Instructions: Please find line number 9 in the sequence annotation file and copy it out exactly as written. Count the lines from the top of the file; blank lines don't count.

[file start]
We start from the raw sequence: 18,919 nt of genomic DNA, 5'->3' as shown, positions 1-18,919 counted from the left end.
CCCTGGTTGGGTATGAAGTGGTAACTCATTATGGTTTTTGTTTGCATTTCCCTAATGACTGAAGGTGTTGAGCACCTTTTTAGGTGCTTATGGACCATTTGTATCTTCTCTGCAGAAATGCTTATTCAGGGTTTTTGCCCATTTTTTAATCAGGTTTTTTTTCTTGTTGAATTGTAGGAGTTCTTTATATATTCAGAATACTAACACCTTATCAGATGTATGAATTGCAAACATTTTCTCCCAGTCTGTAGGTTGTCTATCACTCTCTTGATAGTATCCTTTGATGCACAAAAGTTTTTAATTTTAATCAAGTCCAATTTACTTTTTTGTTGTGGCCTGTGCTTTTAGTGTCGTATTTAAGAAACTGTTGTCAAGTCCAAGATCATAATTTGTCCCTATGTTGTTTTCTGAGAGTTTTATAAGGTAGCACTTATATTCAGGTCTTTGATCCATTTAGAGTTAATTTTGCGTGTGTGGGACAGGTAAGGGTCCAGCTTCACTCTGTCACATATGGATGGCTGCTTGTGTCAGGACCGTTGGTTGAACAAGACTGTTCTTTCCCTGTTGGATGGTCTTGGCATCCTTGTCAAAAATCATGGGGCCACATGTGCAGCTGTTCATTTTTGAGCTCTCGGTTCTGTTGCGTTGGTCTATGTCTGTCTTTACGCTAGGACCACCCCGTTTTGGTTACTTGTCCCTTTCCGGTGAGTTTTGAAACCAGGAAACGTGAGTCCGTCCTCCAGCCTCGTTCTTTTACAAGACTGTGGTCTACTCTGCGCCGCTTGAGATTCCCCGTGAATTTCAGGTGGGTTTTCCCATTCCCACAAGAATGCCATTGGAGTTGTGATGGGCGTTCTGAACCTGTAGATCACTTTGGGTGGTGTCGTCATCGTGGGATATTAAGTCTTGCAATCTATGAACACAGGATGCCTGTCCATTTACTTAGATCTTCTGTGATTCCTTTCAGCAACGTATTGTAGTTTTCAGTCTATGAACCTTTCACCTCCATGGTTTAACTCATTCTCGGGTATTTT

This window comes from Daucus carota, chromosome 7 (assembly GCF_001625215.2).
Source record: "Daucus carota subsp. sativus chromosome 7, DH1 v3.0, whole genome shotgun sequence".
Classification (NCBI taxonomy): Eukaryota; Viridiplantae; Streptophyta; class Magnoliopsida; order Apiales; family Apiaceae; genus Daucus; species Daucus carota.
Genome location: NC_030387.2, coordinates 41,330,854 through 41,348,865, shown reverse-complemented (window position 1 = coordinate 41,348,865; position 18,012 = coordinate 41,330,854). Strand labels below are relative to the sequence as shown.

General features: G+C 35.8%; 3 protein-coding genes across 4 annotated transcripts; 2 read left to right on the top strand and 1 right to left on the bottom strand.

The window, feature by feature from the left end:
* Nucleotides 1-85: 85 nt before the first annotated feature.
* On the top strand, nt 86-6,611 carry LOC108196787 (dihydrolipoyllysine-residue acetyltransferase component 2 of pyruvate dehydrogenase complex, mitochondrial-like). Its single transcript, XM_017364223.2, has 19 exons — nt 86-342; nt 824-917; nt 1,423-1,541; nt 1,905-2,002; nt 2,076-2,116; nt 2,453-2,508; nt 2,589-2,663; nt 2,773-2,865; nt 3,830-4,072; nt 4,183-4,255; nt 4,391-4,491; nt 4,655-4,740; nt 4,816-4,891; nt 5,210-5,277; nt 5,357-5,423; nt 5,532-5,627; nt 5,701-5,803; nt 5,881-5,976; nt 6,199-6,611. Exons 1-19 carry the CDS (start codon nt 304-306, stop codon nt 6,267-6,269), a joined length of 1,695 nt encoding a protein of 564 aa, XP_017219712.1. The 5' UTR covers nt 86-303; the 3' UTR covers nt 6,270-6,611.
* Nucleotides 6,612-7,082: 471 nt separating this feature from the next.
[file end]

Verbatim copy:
* Nucleotides 1-85: 85 nt before the first annotated feature.